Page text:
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Non-Roman Webpages

Viewing webpages with non-roman characters consists of matching the encoding that your browser is using (variable) with that of the page itself (fixed). Your browser has built-in tools to display all languages properly.

Frequently a browser will convert pages automatically. If this doesn't occur, in the menu bar, go to View > Character Set (or Encoding) and choose the auto-detect feature if there is one for your language. Intenet Explorer offers an autodetect for Japanese only, while Mozilla Firefox has an autodetect for all languages with non-roman writing systems taught at Colby, and the default setting of Safari also works well in multiple languages.

russian webpage

If the browser has more than one encoding choice for your language, toggle though them until one works satisfactorily.

You can see exactly which character set any given page is encoded with by looking at the source code from the page. Even if you are not terribly familiar with html it's not difficult to spot; look for the charset attribute near the top of the page.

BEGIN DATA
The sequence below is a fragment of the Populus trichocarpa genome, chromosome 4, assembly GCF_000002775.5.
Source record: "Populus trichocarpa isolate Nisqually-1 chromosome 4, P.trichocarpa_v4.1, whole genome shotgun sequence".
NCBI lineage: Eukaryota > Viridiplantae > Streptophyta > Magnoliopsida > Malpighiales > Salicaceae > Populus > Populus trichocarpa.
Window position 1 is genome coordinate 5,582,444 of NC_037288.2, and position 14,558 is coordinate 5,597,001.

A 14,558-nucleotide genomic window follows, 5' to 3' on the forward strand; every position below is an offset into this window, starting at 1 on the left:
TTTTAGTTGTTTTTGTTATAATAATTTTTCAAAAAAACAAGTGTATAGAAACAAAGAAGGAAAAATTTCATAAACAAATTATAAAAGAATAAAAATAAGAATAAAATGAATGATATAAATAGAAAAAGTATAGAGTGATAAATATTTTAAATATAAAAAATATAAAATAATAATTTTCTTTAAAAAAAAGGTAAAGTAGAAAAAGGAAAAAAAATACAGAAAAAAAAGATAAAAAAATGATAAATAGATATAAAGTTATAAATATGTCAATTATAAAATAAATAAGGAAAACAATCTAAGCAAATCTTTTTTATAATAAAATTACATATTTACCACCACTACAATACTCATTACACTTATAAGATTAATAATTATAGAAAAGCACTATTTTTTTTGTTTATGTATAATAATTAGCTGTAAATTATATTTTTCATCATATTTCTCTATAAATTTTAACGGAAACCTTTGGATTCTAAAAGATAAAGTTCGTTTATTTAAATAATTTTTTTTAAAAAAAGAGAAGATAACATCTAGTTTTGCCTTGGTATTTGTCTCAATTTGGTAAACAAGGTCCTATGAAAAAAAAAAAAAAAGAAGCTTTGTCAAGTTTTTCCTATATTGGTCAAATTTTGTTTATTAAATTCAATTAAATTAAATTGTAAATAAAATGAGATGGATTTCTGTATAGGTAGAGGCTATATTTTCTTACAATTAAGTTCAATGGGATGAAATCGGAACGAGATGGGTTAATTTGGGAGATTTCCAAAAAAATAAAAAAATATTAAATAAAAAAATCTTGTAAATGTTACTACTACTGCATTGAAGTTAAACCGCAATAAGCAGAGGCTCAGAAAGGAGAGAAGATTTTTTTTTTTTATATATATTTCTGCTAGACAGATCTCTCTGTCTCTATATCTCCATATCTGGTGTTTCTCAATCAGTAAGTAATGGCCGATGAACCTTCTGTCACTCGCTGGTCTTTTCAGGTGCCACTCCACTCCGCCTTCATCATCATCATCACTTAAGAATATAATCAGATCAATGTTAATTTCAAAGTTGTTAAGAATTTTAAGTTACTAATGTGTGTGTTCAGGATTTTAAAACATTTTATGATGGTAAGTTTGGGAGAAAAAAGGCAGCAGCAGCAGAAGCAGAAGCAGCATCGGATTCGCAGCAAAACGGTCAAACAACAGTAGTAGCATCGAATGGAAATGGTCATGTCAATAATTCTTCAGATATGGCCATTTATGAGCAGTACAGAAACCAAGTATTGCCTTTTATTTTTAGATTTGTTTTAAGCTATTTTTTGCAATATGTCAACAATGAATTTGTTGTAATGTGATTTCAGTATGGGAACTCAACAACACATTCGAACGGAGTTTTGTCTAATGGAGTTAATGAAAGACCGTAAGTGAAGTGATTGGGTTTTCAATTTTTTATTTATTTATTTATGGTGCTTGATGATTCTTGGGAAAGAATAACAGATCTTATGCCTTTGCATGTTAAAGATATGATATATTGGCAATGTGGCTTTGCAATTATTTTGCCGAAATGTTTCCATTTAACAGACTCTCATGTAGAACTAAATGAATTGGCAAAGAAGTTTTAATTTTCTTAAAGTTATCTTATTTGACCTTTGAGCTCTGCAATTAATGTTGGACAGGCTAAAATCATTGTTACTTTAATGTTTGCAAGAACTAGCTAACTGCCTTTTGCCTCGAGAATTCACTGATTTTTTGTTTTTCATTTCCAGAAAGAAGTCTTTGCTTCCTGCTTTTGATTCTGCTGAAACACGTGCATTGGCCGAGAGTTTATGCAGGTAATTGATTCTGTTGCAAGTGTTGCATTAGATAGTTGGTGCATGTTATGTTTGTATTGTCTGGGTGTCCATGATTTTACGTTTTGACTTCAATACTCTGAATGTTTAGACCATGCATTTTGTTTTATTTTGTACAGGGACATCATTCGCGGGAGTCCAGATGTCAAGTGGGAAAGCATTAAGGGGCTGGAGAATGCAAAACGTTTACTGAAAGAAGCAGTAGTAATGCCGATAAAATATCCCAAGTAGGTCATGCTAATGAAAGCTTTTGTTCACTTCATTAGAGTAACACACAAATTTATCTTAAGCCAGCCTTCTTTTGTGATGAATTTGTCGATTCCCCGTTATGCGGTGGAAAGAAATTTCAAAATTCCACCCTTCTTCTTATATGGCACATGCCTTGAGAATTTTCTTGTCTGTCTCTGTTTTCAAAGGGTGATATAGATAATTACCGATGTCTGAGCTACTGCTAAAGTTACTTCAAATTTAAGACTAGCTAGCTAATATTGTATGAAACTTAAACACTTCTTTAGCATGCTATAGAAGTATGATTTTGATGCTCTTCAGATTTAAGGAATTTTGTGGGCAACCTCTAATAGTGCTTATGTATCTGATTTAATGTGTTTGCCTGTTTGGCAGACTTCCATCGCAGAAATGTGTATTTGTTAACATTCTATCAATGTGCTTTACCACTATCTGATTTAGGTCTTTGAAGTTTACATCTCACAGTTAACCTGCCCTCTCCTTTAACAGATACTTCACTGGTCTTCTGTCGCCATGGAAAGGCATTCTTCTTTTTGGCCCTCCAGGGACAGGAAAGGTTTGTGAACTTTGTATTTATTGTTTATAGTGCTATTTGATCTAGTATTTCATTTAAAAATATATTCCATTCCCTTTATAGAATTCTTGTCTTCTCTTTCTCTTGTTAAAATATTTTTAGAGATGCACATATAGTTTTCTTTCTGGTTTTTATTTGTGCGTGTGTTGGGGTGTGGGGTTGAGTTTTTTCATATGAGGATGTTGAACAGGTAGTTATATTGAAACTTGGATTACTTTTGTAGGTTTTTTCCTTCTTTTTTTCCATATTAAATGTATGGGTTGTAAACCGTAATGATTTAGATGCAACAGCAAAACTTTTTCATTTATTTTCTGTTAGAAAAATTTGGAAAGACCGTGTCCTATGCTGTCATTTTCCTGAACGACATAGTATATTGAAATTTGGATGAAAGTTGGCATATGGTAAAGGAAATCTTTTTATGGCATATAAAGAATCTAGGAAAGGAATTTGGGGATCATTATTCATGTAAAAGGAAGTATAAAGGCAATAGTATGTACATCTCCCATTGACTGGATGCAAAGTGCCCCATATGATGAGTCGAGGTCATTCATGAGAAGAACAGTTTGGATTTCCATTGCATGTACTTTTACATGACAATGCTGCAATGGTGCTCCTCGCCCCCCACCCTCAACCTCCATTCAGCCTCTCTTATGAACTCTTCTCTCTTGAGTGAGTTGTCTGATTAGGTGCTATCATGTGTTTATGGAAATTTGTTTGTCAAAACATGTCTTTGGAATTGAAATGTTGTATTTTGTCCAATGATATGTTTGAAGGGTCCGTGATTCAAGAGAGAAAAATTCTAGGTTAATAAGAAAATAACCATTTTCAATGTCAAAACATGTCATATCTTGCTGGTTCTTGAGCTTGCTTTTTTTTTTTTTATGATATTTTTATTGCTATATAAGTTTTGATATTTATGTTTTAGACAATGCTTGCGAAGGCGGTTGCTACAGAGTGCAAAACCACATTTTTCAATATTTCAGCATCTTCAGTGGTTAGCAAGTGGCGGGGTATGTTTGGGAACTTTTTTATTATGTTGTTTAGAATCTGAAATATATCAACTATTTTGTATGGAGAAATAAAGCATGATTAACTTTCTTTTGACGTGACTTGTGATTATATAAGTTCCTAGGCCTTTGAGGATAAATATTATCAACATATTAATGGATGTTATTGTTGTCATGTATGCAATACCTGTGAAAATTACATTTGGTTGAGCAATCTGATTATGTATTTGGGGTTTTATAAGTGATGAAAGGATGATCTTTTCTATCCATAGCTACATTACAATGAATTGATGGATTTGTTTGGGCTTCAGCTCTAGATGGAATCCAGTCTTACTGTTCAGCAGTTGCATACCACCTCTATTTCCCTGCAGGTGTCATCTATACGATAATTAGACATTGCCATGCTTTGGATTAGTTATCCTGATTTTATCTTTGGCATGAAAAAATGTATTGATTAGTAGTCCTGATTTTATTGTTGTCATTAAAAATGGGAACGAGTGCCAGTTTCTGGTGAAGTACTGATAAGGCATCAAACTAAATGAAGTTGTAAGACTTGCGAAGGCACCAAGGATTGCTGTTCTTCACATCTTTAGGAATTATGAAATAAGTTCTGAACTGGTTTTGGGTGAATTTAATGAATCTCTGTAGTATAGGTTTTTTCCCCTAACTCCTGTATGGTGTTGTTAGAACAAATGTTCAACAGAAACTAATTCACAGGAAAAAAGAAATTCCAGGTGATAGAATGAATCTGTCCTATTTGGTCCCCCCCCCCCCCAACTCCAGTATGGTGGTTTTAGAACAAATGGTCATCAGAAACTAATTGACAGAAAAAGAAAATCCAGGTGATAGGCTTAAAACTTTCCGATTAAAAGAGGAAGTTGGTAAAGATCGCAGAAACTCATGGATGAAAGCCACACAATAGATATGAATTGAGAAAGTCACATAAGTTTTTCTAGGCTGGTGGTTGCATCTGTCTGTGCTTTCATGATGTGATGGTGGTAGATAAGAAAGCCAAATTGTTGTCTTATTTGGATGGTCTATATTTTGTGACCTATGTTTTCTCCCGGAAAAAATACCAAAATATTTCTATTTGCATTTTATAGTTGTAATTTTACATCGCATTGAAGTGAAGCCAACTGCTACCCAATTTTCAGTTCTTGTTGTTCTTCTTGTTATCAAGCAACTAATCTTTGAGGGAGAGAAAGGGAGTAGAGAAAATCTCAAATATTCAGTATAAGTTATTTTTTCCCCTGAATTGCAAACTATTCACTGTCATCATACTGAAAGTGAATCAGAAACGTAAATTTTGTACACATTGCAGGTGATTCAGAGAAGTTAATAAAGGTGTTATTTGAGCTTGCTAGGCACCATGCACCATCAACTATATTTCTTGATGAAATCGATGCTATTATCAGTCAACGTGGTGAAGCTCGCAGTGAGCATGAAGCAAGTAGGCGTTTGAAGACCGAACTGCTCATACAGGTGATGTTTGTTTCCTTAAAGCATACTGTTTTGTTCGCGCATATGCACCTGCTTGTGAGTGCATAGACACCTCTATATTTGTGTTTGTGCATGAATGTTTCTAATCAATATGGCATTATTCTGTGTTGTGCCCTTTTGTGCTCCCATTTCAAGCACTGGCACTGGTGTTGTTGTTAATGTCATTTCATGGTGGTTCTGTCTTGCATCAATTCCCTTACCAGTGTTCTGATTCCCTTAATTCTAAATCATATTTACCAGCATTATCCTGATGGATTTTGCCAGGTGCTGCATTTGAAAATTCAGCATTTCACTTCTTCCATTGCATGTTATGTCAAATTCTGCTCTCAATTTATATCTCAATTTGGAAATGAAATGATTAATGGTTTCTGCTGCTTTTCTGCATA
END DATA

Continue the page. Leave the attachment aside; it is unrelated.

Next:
This code was extracted from Yahoo! China:
< meta http-equiv="content-type" content="text/html; charset=gb2312">

And this is from Yahoo! Hong Kong:
< meta http-equiv="Content-Type" content="text/html; charset=big5">

You can see that charset is defined differently, but most browsers will display them both properly by default. Any Colby faculty having trouble reading webpages can contact Zach Chandler for a consultation.

As more pages are written in Unicode, dealing with different character sets will become less troubling. We recommend that webpages written by faculty utilize the Unicode character set. To change the encoding of your own page, open the html file in Dreamweaver, and click Modify > Page Properties. In the dialog window that appears, select UTF-8 (a pared down version of Unicode) from the Document Encoding list. Click Apply, then OK.